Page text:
Remembering A True New Yorker On September 11th
Credit: The New Yorker
September 11, 2014

There are a lot of things to remember and reflect upon during the anniversary of September 11th. And plenty of people will be telling their stories of grief, rage, human kindness and patriotism. So, Lester & Charlie are going to focus on someone who might get overlooked: Leo Cullum.

Leo Cullum, who died about four years ago, was a TWA pilot and a cartoonist for The New Yorker. And Leo turned out to be the person who answered the unspoken question that was on everyone's mind following the attacks: When will be OK to laugh again?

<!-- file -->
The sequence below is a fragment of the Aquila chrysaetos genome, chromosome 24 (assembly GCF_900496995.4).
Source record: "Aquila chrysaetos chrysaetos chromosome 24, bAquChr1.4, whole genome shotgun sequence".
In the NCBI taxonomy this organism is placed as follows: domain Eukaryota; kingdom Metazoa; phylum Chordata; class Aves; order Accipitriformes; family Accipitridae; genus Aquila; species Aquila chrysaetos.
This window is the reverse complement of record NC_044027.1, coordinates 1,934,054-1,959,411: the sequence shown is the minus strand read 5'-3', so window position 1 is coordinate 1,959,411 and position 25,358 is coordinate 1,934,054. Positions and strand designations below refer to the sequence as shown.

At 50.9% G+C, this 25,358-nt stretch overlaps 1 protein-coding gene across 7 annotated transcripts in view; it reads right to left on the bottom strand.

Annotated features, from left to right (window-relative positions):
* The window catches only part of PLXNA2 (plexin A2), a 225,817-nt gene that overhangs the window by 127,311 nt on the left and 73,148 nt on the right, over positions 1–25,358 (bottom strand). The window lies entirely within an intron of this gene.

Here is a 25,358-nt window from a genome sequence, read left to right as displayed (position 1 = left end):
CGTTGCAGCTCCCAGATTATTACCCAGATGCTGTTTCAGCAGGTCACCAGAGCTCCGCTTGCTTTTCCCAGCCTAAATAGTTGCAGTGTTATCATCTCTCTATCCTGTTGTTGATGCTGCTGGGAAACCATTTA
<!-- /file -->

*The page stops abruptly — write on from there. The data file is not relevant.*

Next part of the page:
It might not sound that important, but back then, there was a feeling that terrorists not only took away our skyline and businesses and families, but that maybe they had stolen what Americans always rely on to survive a crisis: our sense of humor.

So he published the panel above.

This simple cartoon gave New Yorkers a collective sigh of relief when they really, really needed it. It reminded us that laughter makes us stronger, not weaker. And that we, as Americans and New Yorkers, weren't going to let anybody take that away from us.

Thanks, Leo.

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